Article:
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Devaluation alone won’t help

Updated March 26, 2018


The Pakistan Stock Ex­­change’s benchmark KSE-100 index surged by 1.77pc last Tuesday as the central bank allowed the rupee to weaken by around four per cent against the dollar in a bid to contain balance-of-payment pressure.

The government expects a weaker rupee to help prop up the country’s flagging exports in addition to tackling the growing current account deficit.

But exporters don’t seem impressed by the second currency devaluation in less than four months that saw the rupee fall by around nine per cent since December.

“Currency devaluation doesn’t offer long-term sustainability… rather it increases the cost of doing business by pushing prices of energy, raw materials and transportation, and encourages (foreign) customers to renegotiate their orders for discounts,” M.I. Khurram, a major Lahore-based knitwear exporter, argues.

“Devaluation isn’t the answer to declining exports. It has a very brief impact on exports. The government must fix the fundamentals to boost exports. Ad hoc, day-to-day transactions will not help.”

Believed to be the result of devaluation in December, the current account deficit slowed down by 26pc month-on-month last month to $1.2bn from $1.7bn in January. But it has swelled by 50pc year-on-year to $10.8bn or 4.8pc of GDP in the first eight months (July-Feb) of the present fiscal from $7.2bn or 3.6pc of GDP.

Exporters don’t seem impressed by the second currency devaluation in less than four months

The current account deficit was recorded $12.4bn or 4pc of GDP last financial year. Rising trade deficit of $23.2bn on the back of sharply surging imports remains the most important contributor to the widening current account gap.

“There is a kind of panic in governmental ranks because of the ever increasing trade deficit and devaluation has been done to address this.

“Sadly, the move doesn’t address the situation adequately and will have more negative effects, among other things, in terms of inflation, weakened purchase power, increased (external) debt liability and higher import bill, ” argues Faisal Mamsa, the chief executive officer of Landmark Investment.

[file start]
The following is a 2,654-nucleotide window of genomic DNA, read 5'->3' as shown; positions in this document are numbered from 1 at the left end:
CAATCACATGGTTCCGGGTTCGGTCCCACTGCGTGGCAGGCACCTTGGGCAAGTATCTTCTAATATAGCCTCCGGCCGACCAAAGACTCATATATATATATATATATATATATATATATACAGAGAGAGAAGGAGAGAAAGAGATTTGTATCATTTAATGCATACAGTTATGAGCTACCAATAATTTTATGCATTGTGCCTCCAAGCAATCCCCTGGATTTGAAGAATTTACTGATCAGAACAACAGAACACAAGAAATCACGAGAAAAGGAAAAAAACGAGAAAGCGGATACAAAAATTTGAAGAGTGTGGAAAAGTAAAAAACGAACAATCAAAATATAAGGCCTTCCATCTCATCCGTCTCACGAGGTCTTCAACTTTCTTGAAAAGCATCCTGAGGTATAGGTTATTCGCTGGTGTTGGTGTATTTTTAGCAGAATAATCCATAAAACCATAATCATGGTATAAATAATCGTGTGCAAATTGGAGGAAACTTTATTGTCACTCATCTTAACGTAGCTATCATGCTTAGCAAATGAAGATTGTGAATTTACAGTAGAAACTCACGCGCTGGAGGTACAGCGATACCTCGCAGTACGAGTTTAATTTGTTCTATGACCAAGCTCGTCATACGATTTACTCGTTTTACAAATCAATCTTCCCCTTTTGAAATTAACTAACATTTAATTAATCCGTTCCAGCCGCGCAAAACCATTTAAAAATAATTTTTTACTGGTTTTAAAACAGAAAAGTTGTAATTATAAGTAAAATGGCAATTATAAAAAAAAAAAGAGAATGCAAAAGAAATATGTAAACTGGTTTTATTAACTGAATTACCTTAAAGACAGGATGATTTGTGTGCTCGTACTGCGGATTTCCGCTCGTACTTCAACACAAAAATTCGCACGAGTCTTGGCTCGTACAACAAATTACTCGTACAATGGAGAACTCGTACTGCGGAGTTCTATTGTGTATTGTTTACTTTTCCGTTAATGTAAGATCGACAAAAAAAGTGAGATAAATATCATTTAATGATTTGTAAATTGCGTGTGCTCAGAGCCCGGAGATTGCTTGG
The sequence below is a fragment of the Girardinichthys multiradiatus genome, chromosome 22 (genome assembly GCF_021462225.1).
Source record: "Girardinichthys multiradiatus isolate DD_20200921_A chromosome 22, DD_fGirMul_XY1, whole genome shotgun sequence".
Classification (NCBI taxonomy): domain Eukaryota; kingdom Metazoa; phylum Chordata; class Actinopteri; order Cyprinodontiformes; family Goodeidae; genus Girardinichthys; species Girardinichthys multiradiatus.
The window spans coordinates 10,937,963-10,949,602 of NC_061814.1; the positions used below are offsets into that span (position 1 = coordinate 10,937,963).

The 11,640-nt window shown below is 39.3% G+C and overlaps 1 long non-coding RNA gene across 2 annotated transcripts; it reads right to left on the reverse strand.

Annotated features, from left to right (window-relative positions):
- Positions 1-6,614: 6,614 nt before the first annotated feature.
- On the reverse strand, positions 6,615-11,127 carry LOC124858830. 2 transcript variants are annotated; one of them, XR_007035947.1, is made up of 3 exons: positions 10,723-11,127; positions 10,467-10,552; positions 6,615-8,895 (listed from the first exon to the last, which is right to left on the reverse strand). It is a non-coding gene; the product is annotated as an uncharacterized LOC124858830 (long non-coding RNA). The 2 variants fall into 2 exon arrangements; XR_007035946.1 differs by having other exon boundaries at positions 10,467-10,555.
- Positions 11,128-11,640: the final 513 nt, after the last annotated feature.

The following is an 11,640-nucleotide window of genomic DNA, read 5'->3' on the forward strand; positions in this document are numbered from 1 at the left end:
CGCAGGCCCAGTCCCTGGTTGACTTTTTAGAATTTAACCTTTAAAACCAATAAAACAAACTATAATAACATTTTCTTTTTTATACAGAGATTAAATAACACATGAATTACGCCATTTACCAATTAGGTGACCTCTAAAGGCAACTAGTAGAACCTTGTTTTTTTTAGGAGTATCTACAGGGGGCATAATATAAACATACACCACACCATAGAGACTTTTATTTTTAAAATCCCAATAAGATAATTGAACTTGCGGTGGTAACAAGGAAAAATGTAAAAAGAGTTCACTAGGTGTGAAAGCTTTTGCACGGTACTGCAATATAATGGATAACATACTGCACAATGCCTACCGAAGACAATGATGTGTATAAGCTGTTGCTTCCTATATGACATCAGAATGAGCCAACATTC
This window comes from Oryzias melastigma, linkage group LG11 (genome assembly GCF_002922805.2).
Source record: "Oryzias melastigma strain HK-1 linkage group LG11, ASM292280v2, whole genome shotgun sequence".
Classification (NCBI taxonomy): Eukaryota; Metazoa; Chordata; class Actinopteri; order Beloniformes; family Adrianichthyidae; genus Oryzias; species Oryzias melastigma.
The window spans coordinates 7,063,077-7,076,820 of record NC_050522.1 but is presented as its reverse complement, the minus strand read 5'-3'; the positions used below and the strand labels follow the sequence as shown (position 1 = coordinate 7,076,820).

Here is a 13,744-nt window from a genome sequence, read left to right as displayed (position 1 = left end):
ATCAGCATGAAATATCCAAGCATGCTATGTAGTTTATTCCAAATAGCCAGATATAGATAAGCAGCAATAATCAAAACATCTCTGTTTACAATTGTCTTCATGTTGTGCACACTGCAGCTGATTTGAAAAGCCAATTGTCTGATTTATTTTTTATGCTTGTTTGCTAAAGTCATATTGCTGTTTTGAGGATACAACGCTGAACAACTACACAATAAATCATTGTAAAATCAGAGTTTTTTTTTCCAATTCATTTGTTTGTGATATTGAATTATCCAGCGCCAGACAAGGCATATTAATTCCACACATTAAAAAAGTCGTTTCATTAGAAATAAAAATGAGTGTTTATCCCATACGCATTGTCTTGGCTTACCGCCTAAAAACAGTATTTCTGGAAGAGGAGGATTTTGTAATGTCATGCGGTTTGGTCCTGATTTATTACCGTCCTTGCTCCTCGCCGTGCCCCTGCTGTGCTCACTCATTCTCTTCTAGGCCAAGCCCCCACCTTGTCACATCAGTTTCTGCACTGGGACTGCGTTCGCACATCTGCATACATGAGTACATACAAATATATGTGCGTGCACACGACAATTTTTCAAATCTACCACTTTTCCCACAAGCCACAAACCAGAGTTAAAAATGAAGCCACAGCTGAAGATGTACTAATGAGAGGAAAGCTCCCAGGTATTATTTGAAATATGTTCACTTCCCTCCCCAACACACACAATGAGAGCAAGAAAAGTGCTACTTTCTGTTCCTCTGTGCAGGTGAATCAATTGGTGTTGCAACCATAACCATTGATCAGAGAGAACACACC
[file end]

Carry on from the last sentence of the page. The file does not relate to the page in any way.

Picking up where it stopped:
“But, then, the government didn’t really have any other option but to devalue the currency in the face of slowing exports and stagnating foreign direct investment flows. After all, you have only one option of devaluing your currency when your international reserves are draining fast and you are unable to finance the current account deficit. The drawdown of foreign currency reserves must have weakened the central bank’s ability to intervene in the market,” Mamsa notes.

“Pakistan has a large potential for increasing its exports and attracting foreign private investment into export industries provided the government somehow is able to address the issues constraining the country’s export competitiveness. A weak exchange rate is not the answer to challenges facing our exporters.”

Abdul Aleem, the chief executive of the Overseas Investors Chamber of Commerce and Industry (OICCI), is not very hopeful of a significant impact of devaluation on the country’s growing trade deficit.

“The weakened rupee may act as deterrence to rising imports by somewhat curbing inflow of luxury items, but is unlikely to boost exports because they are not exchange rate sensitive. You need to bring down the cost of doing business to make your exports competitive internationally.”

On the other hand, the OICCI that represents nearly 200 foreign companies operating in 14 different sectors of the economy is worried about a further rise in their cost of doing business as the weaker exchange rate will push the prices of imported inputs, oil and so on.

“Overall the cost of doing business for most companies will rise — in certain cases significantly, which will make some of them raise their prices, stoking inflation beyond the current 3.8pc and encouraging the central bank to increase its interest rates.”

The weaker rupee is generally believed to help enhance competitiveness of textile exporters. But Seth Mohammad Akber, a yarn and cloth manufacturer who has seen his 150,000 spindles and 120 jet looms close down in the last couple of years, laughs at the suggestion.

“Devaluation could have helped textile exporters 10-12 years ago but not now. At that time the industry was upbeat about the future, growing fast and making money. People would reinvest in technology to stay competitive and keep ahead of their regional rivals in the international market,” he says.

“A lot of water has flowed under the bridge in the last 10 years. Energy shortages under Asif Zardari and higher power and gas tariffs under Nawaz Sharif have turned the textile industry in Punjab into junk during these years.

“We are now competing with a modern industry in China, India and Vietnam where manufacturers are using the latest technology that is 30-40pc more efficient than ours, requires lesser manpower than ours and produces better quality yarn, cloth and garment.”

He is of the view that the exchange rate devaluation may contribute to the planned amnesty scheme that the government intends to announce to encourage Pakistanis to bring back their offshore assets, but will not help revive the industry.

With almost 100 spinning and weaving units already shut down, another 20-30 are said to be on the brink. “If the government is interested in reviving exports it has to immediately significantly cut electricity prices by withdrawing surcharge of Rs3.60 per unit levied to make up for the power losses and theft.

Published in Dawn, The Business and Finance Weekly, March 26th, 2018